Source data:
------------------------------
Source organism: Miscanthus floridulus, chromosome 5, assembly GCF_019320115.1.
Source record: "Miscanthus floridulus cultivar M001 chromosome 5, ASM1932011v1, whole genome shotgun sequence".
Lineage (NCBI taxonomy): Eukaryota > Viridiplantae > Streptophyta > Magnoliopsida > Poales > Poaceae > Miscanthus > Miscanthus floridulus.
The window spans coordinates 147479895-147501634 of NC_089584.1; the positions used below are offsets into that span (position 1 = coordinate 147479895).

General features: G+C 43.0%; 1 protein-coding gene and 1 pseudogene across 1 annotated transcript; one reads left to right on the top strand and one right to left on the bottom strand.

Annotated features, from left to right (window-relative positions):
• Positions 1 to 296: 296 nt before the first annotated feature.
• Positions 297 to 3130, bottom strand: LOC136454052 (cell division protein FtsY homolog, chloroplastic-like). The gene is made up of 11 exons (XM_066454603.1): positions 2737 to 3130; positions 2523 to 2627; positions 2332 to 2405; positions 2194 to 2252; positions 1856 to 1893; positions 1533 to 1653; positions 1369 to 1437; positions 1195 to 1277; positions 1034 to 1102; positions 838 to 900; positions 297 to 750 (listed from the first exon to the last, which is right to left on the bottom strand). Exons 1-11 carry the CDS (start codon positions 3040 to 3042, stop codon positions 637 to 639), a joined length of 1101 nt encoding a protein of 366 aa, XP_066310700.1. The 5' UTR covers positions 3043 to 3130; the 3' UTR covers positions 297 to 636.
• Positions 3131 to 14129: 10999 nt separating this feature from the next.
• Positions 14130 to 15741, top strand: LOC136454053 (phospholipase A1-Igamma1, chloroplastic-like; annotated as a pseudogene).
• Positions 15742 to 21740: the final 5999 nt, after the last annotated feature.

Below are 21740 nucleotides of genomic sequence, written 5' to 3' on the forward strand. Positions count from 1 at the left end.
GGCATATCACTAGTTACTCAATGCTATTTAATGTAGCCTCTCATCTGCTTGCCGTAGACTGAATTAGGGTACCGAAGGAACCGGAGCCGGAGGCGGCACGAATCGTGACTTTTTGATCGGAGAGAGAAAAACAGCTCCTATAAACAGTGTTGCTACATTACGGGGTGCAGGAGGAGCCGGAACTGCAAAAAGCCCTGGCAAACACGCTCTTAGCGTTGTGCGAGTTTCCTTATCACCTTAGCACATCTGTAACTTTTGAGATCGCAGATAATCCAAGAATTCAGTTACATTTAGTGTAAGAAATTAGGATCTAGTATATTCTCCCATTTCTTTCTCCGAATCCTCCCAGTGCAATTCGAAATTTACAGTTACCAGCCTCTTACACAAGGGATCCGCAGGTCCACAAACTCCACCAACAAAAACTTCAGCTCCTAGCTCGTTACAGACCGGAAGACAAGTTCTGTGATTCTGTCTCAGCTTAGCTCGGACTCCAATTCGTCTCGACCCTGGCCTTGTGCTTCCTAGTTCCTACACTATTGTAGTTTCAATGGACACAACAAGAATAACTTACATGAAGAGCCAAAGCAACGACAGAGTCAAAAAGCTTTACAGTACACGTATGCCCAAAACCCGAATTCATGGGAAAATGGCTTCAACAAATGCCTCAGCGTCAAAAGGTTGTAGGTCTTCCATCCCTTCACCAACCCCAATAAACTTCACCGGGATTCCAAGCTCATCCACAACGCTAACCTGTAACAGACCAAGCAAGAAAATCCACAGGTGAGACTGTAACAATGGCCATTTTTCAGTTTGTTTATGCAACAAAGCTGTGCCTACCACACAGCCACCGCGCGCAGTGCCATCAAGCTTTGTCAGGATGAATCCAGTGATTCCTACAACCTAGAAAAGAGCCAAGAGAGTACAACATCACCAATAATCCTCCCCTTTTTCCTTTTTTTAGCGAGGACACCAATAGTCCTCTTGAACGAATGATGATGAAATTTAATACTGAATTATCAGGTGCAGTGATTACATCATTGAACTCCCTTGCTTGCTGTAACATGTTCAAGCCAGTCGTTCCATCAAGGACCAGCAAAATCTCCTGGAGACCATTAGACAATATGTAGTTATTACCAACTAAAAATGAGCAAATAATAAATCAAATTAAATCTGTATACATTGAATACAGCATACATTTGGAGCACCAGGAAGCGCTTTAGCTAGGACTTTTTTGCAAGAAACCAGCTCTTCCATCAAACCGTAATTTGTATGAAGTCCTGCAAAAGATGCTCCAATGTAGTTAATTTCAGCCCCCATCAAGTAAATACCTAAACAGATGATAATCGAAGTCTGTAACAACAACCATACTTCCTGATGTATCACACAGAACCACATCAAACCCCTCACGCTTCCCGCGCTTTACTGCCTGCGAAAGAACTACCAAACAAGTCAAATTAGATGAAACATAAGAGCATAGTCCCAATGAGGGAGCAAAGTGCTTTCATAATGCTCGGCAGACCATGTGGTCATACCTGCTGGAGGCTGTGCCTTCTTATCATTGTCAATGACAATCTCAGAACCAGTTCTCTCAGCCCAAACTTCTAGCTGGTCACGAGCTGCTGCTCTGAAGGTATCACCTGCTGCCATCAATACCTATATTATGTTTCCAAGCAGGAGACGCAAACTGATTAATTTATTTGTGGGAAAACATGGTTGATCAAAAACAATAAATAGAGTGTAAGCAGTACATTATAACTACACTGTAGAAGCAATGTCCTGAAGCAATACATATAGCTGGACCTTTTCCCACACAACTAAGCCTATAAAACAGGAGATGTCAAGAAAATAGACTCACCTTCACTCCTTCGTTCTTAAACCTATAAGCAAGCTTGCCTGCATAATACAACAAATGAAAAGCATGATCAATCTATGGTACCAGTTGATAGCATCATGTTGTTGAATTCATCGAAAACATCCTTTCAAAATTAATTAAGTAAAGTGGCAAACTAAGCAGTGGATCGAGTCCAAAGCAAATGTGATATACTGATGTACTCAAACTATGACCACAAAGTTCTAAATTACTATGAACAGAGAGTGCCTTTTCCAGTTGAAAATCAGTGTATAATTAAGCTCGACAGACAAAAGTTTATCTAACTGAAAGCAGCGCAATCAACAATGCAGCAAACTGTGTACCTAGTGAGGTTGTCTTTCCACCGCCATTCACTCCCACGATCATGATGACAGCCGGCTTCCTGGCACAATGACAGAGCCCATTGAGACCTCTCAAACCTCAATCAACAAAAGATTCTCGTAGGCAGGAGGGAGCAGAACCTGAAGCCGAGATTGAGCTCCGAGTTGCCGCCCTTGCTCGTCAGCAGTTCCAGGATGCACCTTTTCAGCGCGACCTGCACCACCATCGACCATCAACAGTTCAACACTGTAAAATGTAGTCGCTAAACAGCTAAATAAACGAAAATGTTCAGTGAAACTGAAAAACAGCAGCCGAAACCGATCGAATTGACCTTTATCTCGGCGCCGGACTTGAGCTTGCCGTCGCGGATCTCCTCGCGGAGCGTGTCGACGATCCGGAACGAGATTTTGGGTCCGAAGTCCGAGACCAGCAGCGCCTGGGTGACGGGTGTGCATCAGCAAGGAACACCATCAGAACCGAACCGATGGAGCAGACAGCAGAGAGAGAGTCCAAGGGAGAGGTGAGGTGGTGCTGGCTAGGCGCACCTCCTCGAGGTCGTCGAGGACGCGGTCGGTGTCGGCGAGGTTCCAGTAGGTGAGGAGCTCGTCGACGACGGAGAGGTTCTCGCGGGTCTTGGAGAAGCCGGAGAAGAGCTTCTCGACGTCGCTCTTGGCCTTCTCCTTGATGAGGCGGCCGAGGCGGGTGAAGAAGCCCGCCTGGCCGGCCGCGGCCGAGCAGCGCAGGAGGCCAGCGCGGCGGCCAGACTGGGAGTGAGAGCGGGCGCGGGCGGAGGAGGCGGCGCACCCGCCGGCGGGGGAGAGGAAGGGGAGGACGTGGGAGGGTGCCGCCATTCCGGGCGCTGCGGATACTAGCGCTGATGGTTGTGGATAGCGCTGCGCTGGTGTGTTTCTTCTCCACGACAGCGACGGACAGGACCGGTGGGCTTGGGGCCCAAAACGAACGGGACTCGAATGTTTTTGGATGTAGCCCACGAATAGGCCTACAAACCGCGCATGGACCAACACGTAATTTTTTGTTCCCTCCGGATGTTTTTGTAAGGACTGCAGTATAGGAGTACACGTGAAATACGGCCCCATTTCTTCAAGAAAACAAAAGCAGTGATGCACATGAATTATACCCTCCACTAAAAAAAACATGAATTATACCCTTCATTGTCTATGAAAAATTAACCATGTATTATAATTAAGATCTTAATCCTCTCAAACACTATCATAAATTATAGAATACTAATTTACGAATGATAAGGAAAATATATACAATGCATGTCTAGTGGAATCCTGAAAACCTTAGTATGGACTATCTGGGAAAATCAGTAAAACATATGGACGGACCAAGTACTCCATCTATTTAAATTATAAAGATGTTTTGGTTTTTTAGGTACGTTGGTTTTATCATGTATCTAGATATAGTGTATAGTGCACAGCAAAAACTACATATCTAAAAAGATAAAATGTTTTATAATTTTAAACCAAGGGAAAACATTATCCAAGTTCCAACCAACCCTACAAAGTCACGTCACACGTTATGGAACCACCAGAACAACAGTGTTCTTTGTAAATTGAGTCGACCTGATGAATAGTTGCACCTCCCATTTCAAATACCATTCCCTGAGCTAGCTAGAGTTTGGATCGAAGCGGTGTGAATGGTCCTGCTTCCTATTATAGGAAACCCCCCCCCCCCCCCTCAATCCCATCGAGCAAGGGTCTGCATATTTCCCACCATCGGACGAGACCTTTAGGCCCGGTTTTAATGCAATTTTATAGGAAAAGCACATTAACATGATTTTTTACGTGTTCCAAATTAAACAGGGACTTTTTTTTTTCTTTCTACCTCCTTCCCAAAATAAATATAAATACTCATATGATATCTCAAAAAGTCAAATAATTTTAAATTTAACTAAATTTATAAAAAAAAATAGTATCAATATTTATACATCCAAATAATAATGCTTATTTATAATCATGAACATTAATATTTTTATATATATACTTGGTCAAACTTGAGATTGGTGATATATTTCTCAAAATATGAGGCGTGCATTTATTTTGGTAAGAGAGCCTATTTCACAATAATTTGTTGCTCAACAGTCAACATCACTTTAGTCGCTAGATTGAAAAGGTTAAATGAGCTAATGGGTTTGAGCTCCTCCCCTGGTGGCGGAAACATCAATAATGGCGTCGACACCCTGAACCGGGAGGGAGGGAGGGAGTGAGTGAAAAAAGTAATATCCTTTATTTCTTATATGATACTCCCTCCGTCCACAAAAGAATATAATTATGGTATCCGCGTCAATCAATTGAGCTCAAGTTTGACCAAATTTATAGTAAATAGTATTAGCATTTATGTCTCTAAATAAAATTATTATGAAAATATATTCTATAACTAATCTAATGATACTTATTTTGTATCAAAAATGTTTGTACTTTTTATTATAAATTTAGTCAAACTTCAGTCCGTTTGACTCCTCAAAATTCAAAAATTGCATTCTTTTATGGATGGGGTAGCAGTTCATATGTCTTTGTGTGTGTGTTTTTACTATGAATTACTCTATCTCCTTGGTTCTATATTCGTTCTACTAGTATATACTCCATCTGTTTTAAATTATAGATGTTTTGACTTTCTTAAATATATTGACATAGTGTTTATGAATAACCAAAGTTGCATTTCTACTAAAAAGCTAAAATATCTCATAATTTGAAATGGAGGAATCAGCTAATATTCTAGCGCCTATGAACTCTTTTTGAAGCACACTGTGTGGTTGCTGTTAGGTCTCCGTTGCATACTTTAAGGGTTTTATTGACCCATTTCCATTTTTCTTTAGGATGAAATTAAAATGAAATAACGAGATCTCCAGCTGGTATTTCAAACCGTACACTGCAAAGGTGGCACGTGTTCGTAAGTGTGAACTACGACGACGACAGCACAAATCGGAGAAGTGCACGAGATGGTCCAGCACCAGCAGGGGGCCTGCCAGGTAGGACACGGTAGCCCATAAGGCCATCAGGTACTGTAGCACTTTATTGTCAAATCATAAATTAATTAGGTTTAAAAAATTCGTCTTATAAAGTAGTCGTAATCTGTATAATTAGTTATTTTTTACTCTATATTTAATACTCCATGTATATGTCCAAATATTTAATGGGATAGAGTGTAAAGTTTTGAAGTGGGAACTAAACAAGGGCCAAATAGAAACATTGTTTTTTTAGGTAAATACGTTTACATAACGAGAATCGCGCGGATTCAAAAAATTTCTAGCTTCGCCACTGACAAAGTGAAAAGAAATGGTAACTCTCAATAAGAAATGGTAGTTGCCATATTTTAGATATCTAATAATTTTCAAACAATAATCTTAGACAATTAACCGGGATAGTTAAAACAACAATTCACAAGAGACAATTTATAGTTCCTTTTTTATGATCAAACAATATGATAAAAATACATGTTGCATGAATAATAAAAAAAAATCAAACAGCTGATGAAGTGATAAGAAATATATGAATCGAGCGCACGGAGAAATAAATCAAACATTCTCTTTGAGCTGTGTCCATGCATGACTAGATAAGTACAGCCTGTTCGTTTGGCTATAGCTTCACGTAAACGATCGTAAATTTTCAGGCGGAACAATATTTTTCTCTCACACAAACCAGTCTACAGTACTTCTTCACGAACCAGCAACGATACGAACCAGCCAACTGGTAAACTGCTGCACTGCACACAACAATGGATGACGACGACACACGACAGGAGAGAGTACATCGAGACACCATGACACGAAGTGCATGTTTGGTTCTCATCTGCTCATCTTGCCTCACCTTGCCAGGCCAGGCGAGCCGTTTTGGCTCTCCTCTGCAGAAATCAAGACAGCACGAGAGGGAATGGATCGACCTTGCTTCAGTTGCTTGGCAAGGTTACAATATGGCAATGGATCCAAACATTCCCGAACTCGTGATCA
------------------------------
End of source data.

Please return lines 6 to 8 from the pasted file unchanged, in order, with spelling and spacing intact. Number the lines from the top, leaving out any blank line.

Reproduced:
Annotated features, from left to right (window-relative positions):
• Positions 1 to 296: 296 nt before the first annotated feature.
• Positions 297 to 3130, bottom strand: LOC136454052 (cell division protein FtsY homolog, chloroplastic-like). The gene is made up of 11 exons (XM_066454603.1): positions 2737 to 3130; positions 2523 to 2627; positions 2332 to 2405; positions 2194 to 2252; positions 1856 to 1893; positions 1533 to 1653; positions 1369 to 1437; positions 1195 to 1277; positions 1034 to 1102; positions 838 to 900; positions 297 to 750 (listed from the first exon to the last, which is right to left on the bottom strand). Exons 1-11 carry the CDS (start codon positions 3040 to 3042, stop codon positions 637 to 639), a joined length of 1101 nt encoding a protein of 366 aa, XP_066310700.1. The 5' UTR covers positions 3043 to 3130; the 3' UTR covers positions 297 to 636.